College, which has TAs grade things instead of Professors, got this problem a long time ago. As they say, "Study, social, sleep, pick two" (there are many variations). 

What about at the limit? Teachers doing almost no grading at all, and only checking completion? I have some bad news. Most teachers limit themselves somewhat, but others appear unbounded. My AP calculus teacher, as the test approached, told students that they must complete two tests from previous years per night including weekends, then grade themselves, and turn it in. Each AP test was one that students had 1.5 hours for originally, and "knowing the material" was not accepted as an excuse. Fortunately, students going to the dean of students were able to get this cancelled, but if the dean had also been unsympathetic we would have had no recourse. I know someone else, "R", who had a college class where a professor just assigned every assignment available in some software the school had instead of picking the ones that he thought would best fit lessons and teaching style, which was the way the software was meant to be used. 

As a final note, I went to an expensive private school, not a public school. The problem wasn't caused by standardized testing.

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but if the dean had also been unsympathetic we would have had no recourse

I beg to differ. Maybe your school was particularly strict, but usually there are plenty of ways around homework assignments in high school: Copy homework from other classmates last minute, turn in fake homework, read the summary instead of a whole book, share workload with your friends, get solutions from older students, call in sick strategically on days with especially large workloads etc.

And the advance of technology isn't all bad, it also provides students with new options: GPT-3 for essays, Wolfram Alpha for math problems, mechanical-turk-like services to outsource homework, handwriting robots and soon, test-taking AIs. If you got hacking skills, well, let's just say you'd be surprised what sort of stuff teachers leave on the school server. And for online classes, keep in mind that it also becomes harder for the teacher to verify the authenticity of your homework. Be creative, think positive.

True. The difference is that successfully appealing to the dean goes toward showing that the system has somewhat of a safeguard, while you solutions don't.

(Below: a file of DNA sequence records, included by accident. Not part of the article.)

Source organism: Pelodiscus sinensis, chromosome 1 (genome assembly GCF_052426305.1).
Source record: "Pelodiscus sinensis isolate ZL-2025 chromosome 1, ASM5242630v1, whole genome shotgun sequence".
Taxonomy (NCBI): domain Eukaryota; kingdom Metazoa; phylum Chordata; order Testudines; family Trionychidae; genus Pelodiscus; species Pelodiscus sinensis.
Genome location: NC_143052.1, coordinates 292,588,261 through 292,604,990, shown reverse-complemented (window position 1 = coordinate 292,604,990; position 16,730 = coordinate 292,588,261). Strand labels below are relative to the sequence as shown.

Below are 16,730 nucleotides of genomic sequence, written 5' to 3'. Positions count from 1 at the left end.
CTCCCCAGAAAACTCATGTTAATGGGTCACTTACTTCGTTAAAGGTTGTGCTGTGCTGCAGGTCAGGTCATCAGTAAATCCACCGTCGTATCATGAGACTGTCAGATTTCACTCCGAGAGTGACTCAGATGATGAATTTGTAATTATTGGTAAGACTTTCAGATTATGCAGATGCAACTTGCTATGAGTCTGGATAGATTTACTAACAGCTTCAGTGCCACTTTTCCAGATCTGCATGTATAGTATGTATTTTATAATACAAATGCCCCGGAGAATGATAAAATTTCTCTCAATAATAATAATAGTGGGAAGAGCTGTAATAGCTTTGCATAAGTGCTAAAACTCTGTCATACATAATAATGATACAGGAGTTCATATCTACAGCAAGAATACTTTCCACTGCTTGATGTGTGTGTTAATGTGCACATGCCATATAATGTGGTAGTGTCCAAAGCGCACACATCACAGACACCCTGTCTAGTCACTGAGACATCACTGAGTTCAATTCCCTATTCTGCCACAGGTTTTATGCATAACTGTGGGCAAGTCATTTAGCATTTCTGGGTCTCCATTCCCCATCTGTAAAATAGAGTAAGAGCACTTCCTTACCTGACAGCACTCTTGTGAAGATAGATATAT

Also, the most honest students are the ones who will use your solutions less and keep suffering most, which makes the system (school requirements+your solutions) wicked. (edited for clarity)

I don't mean to sound overdramatic here, but equating honesty with obedience to authority is quite a sinister sleight of hand. Skipping excessive homework is not only advantageous, it is also righteous.

I'm not equating honesty with obedience to authority. An honest person can openly defy orders, by refusing to turn in homework for example. But your methods, outsourcing homework, hacking, calling in sick to avoid workload, require being dishonest with the system, thereby excluding honest persons.

It has been more than 40 years since I personally had to deal with this BS.

The stories I hear from my children confirm what you say.  One result seems to have been students cooperating online to do homework. That seems to be impossible to police. For sure that would have been "cheating" when I was in school, but it seems there is no practical alternative for students who want to get decent grades. Perhaps peer pressure makes students try to contribute to the group effort, which might ensure that most of them learn some of the material. There may be positive effects - students to some extent specialize in doing homework in subjects they find easy, and get extra help on subjects they find hard. That could be a good thing (there's always a tension between exploiting natural talents and being "rounded").

AFAICT this doesn't seem to have reduced the amount students actually learn. But I worry about the effect on standards of probity (but have no evidence that there has in fact been a negative effect so far).

The simplest solution for school administrators might be to insist that teachers grade assignments personally (no outsourcing to students or the Internet) and promptly - within 48 hours of receiving the homework.

The students themselves could police that, and it would naturally place some limits on how much homework the teachers can assign.

How would students police that, exactly? Could you elaborate?

Also, coordination was tried, like when I made a deal with a friend named Griffin to do a homework exchange, but parents shut that down because that's considered plagiarism and "cheating is wrong".